Alarming Spike In Fentanyl-Related Overdose Deaths Leads Fort Worth Police To Issue Public Warning

The Fort Worth Police Department has issued a public safety warning in response to seeing a substantial increase in illicit fentanyl distribution, possession and overdoses from the drug.

Video Transcript

- A new warning from police today after the deaths of two North Texas teenagers. Fort Worth PD say they are finding more and more dangerous pills on the street. Brooke Katz is here with the details.

- Yeah, and Ken, this is a scary situation because police say people think they are taking prescription oxycodone or Percocet, when it's actually something else. Fort Worth Police say these are the most common type of pills in our area. You see here, they are light blue or green, have an M on one side and the number 30 on the other. The pills, though, are laced with fentanyl-- a synthetic opioid similar to morphine, but 100 times stronger. A two milligram dose you see here, next to the penny-- that is enough to kill most people. Here in North Texas, those deaths are up. In 2019, there were five in Denton, nine in Tarrant, and 10 in Collin County. But last year, those numbers tripled in Collin County, quadrupled in Denton, and went up tenfold to 95 in Tarrant County. Now we're still working to get the numbers from Dallas County. Two of the most recent suspected deaths, though, happened over spring break. Two 16-year-old boys in Venus. A third boy was hospitalized, but survived. The DEA says this is a new kind of epidemic that affects all of us.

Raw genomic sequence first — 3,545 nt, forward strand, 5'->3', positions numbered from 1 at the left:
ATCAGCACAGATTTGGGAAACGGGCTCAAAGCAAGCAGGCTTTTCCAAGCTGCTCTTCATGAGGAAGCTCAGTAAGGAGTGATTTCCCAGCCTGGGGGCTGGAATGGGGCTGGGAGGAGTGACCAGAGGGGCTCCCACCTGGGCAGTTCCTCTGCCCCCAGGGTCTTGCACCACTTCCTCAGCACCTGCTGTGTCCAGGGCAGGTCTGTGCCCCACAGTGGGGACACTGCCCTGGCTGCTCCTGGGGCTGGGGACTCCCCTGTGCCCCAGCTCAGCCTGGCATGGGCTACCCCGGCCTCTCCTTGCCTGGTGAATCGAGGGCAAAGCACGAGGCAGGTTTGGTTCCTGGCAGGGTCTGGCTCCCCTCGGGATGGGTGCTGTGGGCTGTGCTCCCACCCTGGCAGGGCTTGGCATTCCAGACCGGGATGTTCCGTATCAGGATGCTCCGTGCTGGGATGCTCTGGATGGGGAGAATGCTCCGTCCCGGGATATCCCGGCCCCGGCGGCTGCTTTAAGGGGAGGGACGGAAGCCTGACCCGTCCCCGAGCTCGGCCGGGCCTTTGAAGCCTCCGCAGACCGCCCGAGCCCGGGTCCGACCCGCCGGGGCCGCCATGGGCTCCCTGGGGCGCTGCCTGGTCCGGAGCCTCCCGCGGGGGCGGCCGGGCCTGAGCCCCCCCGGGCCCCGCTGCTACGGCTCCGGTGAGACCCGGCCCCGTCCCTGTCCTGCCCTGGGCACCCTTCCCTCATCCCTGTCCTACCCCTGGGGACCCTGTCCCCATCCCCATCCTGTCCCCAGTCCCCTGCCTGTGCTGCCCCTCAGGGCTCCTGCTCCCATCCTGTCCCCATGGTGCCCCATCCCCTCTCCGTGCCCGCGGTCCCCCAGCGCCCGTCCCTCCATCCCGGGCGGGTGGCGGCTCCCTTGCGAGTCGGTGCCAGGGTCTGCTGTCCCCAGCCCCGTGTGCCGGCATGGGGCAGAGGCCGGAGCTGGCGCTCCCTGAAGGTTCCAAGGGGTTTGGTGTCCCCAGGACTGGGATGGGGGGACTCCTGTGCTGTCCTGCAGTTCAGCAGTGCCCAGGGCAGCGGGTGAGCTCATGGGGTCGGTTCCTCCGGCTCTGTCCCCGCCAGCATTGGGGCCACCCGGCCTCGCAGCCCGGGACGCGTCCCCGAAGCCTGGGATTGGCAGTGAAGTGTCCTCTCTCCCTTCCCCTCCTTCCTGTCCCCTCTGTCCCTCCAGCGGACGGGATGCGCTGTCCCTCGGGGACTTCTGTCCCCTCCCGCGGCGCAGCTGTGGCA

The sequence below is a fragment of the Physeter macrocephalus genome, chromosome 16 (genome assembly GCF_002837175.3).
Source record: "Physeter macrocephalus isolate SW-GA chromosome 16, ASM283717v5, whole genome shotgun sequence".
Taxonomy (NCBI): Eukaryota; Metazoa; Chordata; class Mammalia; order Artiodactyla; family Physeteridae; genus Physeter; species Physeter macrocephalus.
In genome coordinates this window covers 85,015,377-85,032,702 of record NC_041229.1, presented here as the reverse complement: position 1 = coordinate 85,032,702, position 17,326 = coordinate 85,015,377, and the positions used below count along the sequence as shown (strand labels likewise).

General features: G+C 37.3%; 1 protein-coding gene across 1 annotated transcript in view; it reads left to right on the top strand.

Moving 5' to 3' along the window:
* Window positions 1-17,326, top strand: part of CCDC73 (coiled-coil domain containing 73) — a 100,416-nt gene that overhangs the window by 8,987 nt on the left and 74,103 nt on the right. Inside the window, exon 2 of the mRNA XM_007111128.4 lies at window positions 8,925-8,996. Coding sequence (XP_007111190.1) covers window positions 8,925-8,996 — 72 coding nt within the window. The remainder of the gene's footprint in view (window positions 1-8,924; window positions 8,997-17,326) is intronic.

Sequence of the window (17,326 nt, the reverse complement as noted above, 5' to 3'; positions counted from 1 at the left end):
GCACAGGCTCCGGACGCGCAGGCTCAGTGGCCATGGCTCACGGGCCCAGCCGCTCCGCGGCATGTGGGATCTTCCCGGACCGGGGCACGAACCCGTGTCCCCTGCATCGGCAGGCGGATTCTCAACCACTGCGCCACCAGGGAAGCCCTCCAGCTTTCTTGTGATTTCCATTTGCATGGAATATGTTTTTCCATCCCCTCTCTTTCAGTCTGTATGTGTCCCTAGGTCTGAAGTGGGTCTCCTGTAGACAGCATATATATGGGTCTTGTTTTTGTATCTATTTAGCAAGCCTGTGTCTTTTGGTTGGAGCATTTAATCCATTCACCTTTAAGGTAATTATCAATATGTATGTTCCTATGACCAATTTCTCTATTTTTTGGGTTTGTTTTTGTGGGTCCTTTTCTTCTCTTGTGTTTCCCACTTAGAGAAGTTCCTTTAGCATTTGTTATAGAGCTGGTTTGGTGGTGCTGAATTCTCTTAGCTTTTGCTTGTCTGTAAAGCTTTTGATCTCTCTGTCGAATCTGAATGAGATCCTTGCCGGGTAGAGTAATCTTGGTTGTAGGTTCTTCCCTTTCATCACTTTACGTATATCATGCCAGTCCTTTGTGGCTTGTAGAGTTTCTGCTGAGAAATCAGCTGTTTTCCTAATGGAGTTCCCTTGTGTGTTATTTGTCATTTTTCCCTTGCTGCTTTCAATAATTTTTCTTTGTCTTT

- As a parent, and as a concerned citizen, I-- you know, you have to pay attention. You have to make sure you know what's showing up at your doorstep. You know, you have to have these discussions with your children. All of us here in North Texas have to throw out the stereotype of what somebody who is addicted to drugs looks like. It is the person who is in line with you at the grocery store. It's, perhaps, one of your family members. It is not the outliers.

BROOKE KATZ: And DEA agents have been meeting with North Texas school districts, hospitals, and other police agencies to help spread the word about this threat. But, Ken, really something all parents need to be on the lookout for.

- Yeah. Something that everyone needs to be aware of, as well, as you said, Brooke. Because so many times, they don't know just how little amount it takes to kill someone. Thank you for that information.